Izembek National Wildlife Refuge

There is no significant development in the August 7, 2019 suit filed in federal district court that names Friends as the lead plaintiff along with the previous eight conservation partners. We have not received any ruling from the Court, and we will provide updates as this lawsuit works its way through the legal process.

Kenai National Wildlife Refuge-Regulation Changes

The proposed Kenai Refuge predator control regulations have not been released, but we continue to expect them soon. It is likely that the new regulations will allow hunting of brown bears over bait, as well as loosened restrictions on hunting in the Skilak Wildlife Recreation Area and 4-wheel drive access to frozen lakes. It appears that there will be a 30-day comment period, but no public hearings. Friends and other organizations are closely following these developments and will take action at the appropriate time.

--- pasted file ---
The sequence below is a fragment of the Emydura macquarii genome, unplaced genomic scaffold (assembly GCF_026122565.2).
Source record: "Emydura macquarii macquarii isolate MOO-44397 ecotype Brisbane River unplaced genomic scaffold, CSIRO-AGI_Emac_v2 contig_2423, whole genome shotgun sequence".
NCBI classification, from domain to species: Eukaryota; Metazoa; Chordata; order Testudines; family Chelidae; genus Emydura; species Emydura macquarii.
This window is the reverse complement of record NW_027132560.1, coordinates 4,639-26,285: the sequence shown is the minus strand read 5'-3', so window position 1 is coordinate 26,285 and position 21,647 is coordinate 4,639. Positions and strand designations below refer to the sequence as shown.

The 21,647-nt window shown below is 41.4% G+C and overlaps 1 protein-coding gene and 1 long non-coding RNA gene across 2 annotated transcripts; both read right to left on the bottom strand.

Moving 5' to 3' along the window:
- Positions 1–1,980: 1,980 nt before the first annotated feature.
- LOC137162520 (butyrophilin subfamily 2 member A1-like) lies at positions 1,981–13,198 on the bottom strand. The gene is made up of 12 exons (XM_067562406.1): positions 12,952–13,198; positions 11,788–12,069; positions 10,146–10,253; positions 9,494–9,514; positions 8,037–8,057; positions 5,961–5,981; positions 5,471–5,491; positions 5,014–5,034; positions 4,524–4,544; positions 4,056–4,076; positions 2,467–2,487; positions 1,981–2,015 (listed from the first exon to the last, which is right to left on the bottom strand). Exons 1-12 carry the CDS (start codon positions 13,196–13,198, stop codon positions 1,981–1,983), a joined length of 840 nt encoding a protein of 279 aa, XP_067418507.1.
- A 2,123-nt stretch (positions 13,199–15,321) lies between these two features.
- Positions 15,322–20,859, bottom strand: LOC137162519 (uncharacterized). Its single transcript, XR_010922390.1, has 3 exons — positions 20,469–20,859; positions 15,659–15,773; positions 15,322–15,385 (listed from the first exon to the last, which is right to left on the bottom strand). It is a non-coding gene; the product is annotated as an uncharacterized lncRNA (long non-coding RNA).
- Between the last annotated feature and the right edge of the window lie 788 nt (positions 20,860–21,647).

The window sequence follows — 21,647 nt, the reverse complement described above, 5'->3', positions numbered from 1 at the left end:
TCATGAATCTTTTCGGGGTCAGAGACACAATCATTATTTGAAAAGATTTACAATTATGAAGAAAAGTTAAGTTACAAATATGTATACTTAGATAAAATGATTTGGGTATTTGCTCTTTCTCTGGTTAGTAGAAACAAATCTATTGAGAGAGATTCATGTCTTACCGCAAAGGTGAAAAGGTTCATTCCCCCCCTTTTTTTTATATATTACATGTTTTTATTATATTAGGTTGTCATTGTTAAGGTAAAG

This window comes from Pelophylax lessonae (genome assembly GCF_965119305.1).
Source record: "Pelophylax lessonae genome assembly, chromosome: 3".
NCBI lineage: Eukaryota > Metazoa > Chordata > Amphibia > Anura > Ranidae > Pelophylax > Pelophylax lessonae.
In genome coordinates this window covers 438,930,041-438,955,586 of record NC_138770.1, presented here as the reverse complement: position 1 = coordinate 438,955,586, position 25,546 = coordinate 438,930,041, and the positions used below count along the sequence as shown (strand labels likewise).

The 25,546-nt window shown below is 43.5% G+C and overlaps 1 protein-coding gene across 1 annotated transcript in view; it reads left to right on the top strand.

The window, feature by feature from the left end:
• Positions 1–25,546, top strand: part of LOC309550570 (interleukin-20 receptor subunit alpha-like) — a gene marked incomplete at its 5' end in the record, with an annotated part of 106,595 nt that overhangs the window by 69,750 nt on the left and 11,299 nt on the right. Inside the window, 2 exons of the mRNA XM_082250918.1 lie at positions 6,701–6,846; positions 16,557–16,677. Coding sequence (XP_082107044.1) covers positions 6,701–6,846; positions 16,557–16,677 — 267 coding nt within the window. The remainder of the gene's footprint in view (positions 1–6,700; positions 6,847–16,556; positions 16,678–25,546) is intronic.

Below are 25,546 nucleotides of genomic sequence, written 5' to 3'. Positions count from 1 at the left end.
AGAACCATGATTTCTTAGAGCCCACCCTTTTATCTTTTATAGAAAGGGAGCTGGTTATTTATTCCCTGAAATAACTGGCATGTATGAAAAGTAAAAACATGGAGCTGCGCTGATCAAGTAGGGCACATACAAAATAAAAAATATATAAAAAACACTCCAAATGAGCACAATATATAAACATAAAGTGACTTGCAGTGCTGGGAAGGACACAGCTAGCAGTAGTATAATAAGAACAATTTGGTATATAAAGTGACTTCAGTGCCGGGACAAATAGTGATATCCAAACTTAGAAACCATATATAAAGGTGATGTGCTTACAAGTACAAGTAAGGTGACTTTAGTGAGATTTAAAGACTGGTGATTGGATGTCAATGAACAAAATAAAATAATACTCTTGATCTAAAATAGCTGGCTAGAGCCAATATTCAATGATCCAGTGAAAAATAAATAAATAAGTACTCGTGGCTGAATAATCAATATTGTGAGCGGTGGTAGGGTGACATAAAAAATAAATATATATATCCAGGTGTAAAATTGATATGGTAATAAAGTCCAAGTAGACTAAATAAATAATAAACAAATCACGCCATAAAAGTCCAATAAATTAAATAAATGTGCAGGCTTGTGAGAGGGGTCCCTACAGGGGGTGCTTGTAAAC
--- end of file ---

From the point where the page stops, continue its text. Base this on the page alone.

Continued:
Kanuti and Selawik National Wildlife Refuges-Ambler Road

The proposed 211-mile long Ambler industrial road would skirt the north end of the Kanuti Refuge and cross streams feeding the Selawik Refuge. The Ambler Road is on an “unprecedented extreme fast track,” according to a BLM official. Trustees for Alaska assembled detailed, comprehensive comments on the DEIS that were submitted on behalf of numerous organizations, including Friends. We await information of the comments that were submitted and the issuance of a Final EIS. As with the many hurried and poorly supported BLM assaults on public lands, this process seems to be slowing down.